هرگز از یاد مبر که تو شاگرد بازیگری و هر کار که استاد ترا فرمود همانت باید کرد؛ کوتاه خواهد کوتاه؛ دراز خواهد دراز. اگر گفته است بازی گدایان کن به گدایی رضا ده و اگر فرموده است لنگ باش یا حکمران یا مردی عادی باش، همان باش! بر تو است که بازی خویش نیکو به انجام رسانی؛ گزیدن بازی و تعیینِ کارِ هر یک از بازیگران با دیگری است
بدان که اراده ی خویش را بر وفاق طبیعت داشتن و در کار معاش نیز مراقبت کردن، بهم راست نیایند و ضرورتا به هر یک که روی آری، آن دیگر از دست بشود
مگر پنداری که چون در سلک حکیمان درآیی همچنان توانی خورد و توانی خفت، و میل و کراهیت تو به همان چیزها باشد که پیش تر بودی؟ هیهات! باید بی خوابی ها و رنج های گران و فراق اهل و عیال تحمل کنی و از غلامی حقیر اهانت بینی و رهگذران ترا افسوس کنند و همه جا زیردست باشی چه در جاه و مخفرت چه در محضر قضات و غیره... بعبارة اخری فیلسوف بودن و فیلسوف نبودن در شقاقند و بهم نتوانند آمد
رفتار و اخلاق کسی که فیلسوف نیست: وی سود و زیان از خویش نجوید و از برون خواهد. رفتار و اخلاق فیلسوف: وی سود و زیان خویش جز از خویش چشم ندارد
اگر ... تکلیف خویش را در رفتن دانی برو و با هر پیش آمدی بردباری پیشه کن و هرگز در دل مگو: "کاشکی نیامدمی!"؛ چه این قولِ کسی است که فیلسوف نباشد و از وقایع خارجی به خشم آید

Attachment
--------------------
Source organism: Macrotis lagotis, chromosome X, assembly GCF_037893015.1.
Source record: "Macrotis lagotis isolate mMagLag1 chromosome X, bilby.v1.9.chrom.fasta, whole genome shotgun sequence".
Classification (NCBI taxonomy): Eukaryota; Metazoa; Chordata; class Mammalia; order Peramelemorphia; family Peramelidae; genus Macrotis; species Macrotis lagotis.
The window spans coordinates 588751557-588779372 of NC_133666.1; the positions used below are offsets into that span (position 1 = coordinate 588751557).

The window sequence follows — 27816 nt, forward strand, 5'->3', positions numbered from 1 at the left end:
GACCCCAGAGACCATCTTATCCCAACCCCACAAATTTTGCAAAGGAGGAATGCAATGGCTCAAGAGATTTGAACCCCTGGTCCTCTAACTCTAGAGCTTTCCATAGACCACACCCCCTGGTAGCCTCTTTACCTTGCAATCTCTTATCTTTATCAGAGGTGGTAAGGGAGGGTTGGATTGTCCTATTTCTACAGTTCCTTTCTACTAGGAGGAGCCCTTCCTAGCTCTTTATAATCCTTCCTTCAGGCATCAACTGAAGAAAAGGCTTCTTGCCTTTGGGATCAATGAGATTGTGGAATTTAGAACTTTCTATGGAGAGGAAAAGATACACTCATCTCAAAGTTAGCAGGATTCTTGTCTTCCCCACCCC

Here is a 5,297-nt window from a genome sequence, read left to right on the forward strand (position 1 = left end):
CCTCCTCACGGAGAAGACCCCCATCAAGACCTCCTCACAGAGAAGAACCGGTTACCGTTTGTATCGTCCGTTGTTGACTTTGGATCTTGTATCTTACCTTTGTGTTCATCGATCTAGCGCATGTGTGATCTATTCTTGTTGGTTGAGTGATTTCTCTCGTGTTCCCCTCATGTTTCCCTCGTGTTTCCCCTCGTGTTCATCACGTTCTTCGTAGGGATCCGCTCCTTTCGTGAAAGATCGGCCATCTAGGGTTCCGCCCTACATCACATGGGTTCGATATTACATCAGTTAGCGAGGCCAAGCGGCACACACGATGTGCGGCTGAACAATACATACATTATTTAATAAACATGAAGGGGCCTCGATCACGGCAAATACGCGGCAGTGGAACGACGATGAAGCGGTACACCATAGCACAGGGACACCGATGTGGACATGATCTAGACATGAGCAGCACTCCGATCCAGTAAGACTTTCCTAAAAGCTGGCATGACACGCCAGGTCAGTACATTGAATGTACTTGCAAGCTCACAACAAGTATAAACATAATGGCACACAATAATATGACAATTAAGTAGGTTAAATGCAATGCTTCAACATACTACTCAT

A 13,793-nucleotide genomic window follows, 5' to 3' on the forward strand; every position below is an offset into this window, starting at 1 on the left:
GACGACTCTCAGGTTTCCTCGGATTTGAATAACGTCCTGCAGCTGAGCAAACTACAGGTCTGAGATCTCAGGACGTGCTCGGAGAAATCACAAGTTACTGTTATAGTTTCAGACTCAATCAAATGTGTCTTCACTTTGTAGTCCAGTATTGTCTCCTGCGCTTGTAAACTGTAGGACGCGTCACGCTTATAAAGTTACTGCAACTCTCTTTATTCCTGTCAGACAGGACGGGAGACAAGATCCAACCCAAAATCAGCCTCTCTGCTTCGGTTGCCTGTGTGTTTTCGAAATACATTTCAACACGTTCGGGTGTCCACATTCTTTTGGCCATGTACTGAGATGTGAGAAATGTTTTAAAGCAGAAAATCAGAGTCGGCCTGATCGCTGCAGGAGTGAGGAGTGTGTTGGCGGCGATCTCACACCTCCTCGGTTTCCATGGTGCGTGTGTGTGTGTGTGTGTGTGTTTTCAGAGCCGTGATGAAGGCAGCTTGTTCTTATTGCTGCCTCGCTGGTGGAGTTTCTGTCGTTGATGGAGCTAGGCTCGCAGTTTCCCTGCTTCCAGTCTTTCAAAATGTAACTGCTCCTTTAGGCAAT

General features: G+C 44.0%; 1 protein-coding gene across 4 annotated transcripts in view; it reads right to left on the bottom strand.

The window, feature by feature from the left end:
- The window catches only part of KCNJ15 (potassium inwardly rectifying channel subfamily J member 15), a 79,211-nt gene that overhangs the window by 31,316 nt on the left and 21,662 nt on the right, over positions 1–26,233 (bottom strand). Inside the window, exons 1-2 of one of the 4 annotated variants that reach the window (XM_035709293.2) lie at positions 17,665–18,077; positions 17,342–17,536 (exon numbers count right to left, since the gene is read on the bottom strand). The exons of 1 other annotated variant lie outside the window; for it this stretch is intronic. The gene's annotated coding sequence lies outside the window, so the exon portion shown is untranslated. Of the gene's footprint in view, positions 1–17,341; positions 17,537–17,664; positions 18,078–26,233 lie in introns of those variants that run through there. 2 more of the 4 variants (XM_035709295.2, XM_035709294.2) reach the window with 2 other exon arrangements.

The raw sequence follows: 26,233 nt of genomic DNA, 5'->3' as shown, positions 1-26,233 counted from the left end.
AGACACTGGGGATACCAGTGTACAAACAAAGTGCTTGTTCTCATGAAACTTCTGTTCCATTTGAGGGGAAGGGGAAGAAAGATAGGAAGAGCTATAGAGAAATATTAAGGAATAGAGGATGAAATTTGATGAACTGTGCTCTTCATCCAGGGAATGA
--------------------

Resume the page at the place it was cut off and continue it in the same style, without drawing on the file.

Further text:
اوریپیدس: کسی که طوعا - به اختیار و بدون زور - جیر را گردن نهد، به اعتقاد ما خردمند است و اسرار خدائی می داند
سقراط: اما ای کریتون! اگر خدایان چنین خواسته اند چنین باد! آنیتوس و ملیتوس - دو سخنران مخالف سقراط در دادگاه - مرا توانند کشت اما مرا رنجی نتوانند رسانید
Some things are in our control and others not. Things in our control are opinion, pursuit, desire, aversion, and, in a word, whatever are our own actions. Things not in our control are body, property, reputation, command, and, in one word, whatever are not our own actions.This type of stoicism requires reserves of strength most people do not have, as when they discover they have pancreatic cancer, or their beloved son has died, or they are slandered and have their reputations under attack. He continues:
Work, therefore, to be able to say to every harsh appearance, "You are but an appearance, and not absolutely the thing you appear to be." And then examine it by those rules which you have, and first and chiefly, by this: whether it concerns the things which are in our own control, or those which are not; and, if it concerns anything not in our control, be prepared to say that it is nothing to you.Who is heroic enough to live like this? If I were, I would be immune to most if not all of the pain that human life is heir to.